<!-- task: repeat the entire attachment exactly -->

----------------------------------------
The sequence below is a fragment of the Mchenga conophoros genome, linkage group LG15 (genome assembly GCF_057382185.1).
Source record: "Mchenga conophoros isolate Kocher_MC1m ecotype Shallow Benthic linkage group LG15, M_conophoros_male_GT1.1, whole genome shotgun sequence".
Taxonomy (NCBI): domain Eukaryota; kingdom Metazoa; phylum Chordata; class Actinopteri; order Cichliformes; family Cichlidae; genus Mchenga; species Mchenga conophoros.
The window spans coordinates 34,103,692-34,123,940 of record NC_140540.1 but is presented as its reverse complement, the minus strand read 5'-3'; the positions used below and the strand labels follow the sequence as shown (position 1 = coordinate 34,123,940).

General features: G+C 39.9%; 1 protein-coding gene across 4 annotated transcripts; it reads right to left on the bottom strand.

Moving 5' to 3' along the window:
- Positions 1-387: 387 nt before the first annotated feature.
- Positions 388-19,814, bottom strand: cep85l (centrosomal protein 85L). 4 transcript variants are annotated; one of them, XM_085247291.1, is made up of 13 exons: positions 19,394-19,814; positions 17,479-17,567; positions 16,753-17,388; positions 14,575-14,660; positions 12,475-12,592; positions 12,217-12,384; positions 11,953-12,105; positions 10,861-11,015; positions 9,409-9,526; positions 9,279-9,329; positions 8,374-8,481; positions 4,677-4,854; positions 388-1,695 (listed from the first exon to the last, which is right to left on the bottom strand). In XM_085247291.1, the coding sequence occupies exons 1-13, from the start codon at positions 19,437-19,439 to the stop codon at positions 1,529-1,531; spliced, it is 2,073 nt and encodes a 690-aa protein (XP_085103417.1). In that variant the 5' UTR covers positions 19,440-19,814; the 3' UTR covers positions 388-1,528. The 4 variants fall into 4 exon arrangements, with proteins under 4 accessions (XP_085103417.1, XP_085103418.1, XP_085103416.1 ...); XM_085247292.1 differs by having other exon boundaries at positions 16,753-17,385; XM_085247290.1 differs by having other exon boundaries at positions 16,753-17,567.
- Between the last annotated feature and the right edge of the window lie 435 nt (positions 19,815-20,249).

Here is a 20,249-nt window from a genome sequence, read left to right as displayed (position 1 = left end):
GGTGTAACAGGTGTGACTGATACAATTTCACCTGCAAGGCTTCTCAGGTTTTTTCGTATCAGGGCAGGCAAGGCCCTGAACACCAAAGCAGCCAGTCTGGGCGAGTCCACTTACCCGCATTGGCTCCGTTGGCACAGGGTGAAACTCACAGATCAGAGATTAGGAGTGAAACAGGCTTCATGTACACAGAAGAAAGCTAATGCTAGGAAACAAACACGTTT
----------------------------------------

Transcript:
The sequence below is a fragment of the Mchenga conophoros genome, linkage group LG15 (genome assembly GCF_057382185.1).
Source record: "Mchenga conophoros isolate Kocher_MC1m ecotype Shallow Benthic linkage group LG15, M_conophoros_male_GT1.1, whole genome shotgun sequence".
Taxonomy (NCBI): domain Eukaryota; kingdom Metazoa; phylum Chordata; class Actinopteri; order Cichliformes; family Cichlidae; genus Mchenga; species Mchenga conophoros.
The window spans coordinates 34,103,692-34,123,940 of record NC_140540.1 but is presented as its reverse complement, the minus strand read 5'-3'; the positions used below and the strand labels follow the sequence as shown (position 1 = coordinate 34,123,940).

General features: G+C 39.9%; 1 protein-coding gene across 4 annotated transcripts; it reads right to left on the bottom strand.

Moving 5' to 3' along the window:
- Positions 1-387: 387 nt before the first annotated feature.
- Positions 388-19,814, bottom strand: cep85l (centrosomal protein 85L). 4 transcript variants are annotated; one of them, XM_085247291.1, is made up of 13 exons: positions 19,394-19,814; positions 17,479-17,567; positions 16,753-17,388; positions 14,575-14,660; positions 12,475-12,592; positions 12,217-12,384; positions 11,953-12,105; positions 10,861-11,015; positions 9,409-9,526; positions 9,279-9,329; positions 8,374-8,481; positions 4,677-4,854; positions 388-1,695 (listed from the first exon to the last, which is right to left on the bottom strand). In XM_085247291.1, the coding sequence occupies exons 1-13, from the start codon at positions 19,437-19,439 to the stop codon at positions 1,529-1,531; spliced, it is 2,073 nt and encodes a 690-aa protein (XP_085103417.1). In that variant the 5' UTR covers positions 19,440-19,814; the 3' UTR covers positions 388-1,528. The 4 variants fall into 4 exon arrangements, with proteins under 4 accessions (XP_085103417.1, XP_085103418.1, XP_085103416.1 ...); XM_085247292.1 differs by having other exon boundaries at positions 16,753-17,385; XM_085247290.1 differs by having other exon boundaries at positions 16,753-17,567.
- Between the last annotated feature and the right edge of the window lie 435 nt (positions 19,815-20,249).

Here is a 20,249-nt window from a genome sequence, read left to right as displayed (position 1 = left end):
GGTGTAACAGGTGTGACTGATACAATTTCACCTGCAAGGCTTCTCAGGTTTTTTCGTATCAGGGCAGGCAAGGCCCTGAACACCAAAGCAGCCAGTCTGGGCGAGTCCACTTACCCGCATTGGCTCCGTTGGCACAGGGTGAAACTCACAGATCAGAGATTAGGAGTGAAACAGGCTTCATGTACACAGAAGAAAGCTAATGCTAGGAAACAAACACGTTT